You may have heard the term Life Cycle Assessment, or Life Cycle Analysis, and wondered what it means from an environmental, carbon-footprint-reducing perspective.
Life Cycle Assessment (LCA) looks at the entire life cycle of a product to assess its total environmental impact. Its the complete picture, the total carbon footprint, of the product and service that you are consuming.
For instance, let’s take a look at the LCA of a printed hardcover book. The analysis would include planting and harvesting the tree, hauling the wood to the paper mill, grinding it up into paper fibers, mixing in any recycled paper pulp and other ingredients, drying, cutting, shipping, printing, binding and selling. Basically, the entire spectrum of emitted CO2 and other greenhouse gases related to transportation, production, manufacturing and marketing the finished product.
LCA also takes into account the environmental impact of discarding or recycling it – cradle to grave.
Basically, LCA summarizes the collective environmental impact of any product or service to help you decide how critical it is to your well-being compared to its long-term environmental impact.
Oftentimes, the LCA bottom-line is not readily intuitive and will really surprise you. For example, take any vegetable produced on a non eco-friendly farm compared to a steak from a sustainable, grass-fed beef farm. If the beef comes from a farm that is environmentally responsible, has a diverse system in which nothing is wasted and reduces its carbon footprint by only distributing locally in fuel-efficient vehicles, the LCA will be rather small.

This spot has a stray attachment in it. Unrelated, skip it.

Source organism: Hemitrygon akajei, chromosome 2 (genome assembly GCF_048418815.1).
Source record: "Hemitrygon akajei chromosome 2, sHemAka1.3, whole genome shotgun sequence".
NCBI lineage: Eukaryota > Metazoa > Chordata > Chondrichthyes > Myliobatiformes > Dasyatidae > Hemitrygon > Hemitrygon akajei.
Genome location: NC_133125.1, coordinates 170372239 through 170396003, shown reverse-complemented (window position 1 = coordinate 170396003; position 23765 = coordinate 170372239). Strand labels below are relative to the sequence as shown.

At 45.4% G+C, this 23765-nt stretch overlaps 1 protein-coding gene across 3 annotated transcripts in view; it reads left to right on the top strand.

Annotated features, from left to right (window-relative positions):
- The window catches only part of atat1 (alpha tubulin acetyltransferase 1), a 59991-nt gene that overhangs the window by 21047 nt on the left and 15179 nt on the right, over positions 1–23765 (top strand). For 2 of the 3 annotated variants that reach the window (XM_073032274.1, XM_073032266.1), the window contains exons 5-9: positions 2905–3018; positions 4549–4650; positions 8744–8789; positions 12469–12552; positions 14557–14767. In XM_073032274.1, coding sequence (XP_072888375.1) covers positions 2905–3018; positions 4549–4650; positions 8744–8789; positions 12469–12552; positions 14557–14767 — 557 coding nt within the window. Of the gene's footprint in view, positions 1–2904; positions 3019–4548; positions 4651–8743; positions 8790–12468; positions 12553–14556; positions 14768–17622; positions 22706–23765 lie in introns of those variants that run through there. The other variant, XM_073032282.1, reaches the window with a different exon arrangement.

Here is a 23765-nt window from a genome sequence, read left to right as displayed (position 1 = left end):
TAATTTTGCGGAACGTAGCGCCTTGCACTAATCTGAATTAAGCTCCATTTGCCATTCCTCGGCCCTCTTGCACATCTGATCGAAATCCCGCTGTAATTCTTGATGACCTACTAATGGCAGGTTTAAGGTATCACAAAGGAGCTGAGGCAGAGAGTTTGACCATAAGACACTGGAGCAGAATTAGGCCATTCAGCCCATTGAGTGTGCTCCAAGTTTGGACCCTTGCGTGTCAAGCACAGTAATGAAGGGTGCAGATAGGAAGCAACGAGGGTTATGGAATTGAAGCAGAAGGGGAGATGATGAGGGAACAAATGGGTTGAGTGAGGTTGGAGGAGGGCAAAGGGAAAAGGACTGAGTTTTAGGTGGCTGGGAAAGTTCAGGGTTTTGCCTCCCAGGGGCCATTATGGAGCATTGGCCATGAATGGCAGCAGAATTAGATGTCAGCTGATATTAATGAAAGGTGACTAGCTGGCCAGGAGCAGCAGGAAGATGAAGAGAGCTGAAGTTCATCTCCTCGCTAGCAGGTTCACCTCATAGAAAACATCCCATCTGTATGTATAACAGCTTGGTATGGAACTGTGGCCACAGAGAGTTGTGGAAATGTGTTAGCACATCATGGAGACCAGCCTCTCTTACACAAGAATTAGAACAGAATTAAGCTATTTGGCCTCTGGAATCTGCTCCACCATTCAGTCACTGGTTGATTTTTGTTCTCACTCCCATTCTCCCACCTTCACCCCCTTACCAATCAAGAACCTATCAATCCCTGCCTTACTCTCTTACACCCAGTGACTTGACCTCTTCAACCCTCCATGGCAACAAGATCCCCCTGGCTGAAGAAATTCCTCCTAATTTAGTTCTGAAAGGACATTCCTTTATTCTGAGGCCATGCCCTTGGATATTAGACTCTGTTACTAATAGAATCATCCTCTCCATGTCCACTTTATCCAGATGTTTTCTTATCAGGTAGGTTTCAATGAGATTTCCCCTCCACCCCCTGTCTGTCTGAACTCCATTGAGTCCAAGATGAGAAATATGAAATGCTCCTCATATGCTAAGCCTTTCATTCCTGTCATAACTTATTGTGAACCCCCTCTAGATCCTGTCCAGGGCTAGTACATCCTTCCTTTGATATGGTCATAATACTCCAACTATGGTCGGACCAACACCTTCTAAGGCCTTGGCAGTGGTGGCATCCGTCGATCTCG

On the flip side, a vegetable or fruit that is produced overseas on an industrial farm that uses harmful pesticides and chemicals that run off into the local water system — or on a farm that does not employ crop rotation and depletes the soil year after year — and then ships it in huge, non-biodegradable plastic containers thousands of miles to the U.S., may have a much larger LCA.
Even though vegetarian option over meat is typically better for the environment, there are many cases when meat may be much more environmentally friendly and produce a smaller carbon footprint. LCA compiles the entire picture, rather than concentrating on any one major factor.
Although LCA studies are becoming more and more visible in the U.S., Europe has been leading the way for quite some time. Maybe one day, LCA will be included on the standard information panel on all products. Currently, no standard or universally-accepted LCA formula exists, but some degree of flexibility is built in so that a product’s impact from can be looked at from a variety of different viewpoints.
For instance, LCA studies show that delivery services versus personal pickup are better for the environment. At first glance, you would think UPS or Fedex delivery would be worse for the environment because the trucks they use are huge, gas-guzzling behemoths. However, when using LCA to evaluate the process of getting a product into your hands, studies have found that delivery services are more efficient than expected because they deliver so many packages per day. They often cut out the need for regional warehouses maintained by most retail stores. The end result is a huge carbon footprint reduction when people order from an online store rather than drive to the store itself.
Another example comes from a study in England in which they found imported tomatoes in the off-season were often better for the environment than local English tomatoes grown in local greenhouses. Locally grown vegetables avoided transportation impacts, but growing these tomatoes consumed a great deal of energy to warm the buildings and resulting carbon emissions. It was better to simply buy tomatoes grown under the Mediterranean sun in Spain, which were then transported by boat in bulk to England.
LCA looks holistically at everyday commodities and products to evaluate their collective environmental impact through the stages of growth, production and consumption. It’s slowly becoming more and more prevalent in everyday green speak as well, so the next time you hear it mentioned, don’t think of a butterfly maturing from cocoon, to larvae, to butterfly, which is what naturally comes to my mind. Rather, think of what is quickly becoming a new way of judging products to look at their environmental impact and carbon footprint more accurately.